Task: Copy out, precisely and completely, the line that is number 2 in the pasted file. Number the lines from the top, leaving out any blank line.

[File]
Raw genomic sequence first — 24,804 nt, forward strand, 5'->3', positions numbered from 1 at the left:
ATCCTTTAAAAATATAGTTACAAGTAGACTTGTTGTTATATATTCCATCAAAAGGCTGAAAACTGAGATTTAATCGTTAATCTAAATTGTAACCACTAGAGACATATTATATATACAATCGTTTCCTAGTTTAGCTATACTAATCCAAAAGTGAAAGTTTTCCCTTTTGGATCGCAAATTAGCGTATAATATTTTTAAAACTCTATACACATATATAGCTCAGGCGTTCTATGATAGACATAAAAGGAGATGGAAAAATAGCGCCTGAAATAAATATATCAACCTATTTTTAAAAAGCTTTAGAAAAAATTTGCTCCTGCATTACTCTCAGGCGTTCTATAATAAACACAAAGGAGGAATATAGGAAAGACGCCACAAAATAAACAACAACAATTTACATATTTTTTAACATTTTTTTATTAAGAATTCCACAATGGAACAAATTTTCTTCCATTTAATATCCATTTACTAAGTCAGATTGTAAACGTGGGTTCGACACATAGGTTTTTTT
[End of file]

ATCCTTTAAAAATATAGTTACAAGTAGACTTGTTGTTATATATTCCATCAAAAGGCTGAAAACTGAGATTTAATCGTTAATCTAAATTGTAACCACTAGAGACATATTATATATACAATCGTTTCCTAGTTTAGCTATACTAATCCAAAAGTGAAAGTTTTCCCTTTTGGATCGCAAATTAGCGTATAATATTTTTAAAACTCTATACACATATATAGCTCAGGCGTTCTATGATAGACATAAAAGGAGATGGAAAAATAGCGCCTGAAATAAATATATCAACCTATTTTTAAAAAGCTTTAGAAAAAATTTGCTCCTGCATTACTCTCAGGCGTTCTATAATAAACACAAAGGAGGAATATAGGAAAGACGCCACAAAATAAACAACAACAATTTACATATTTTTTAACATTTTTTTATTAAGAATTCCACAATGGAACAAATTTTCTTCCATTTAATATCCATTTACTAAGTCAGATTGTAAACGTGGGTTCGACACATAGGTTTTTTT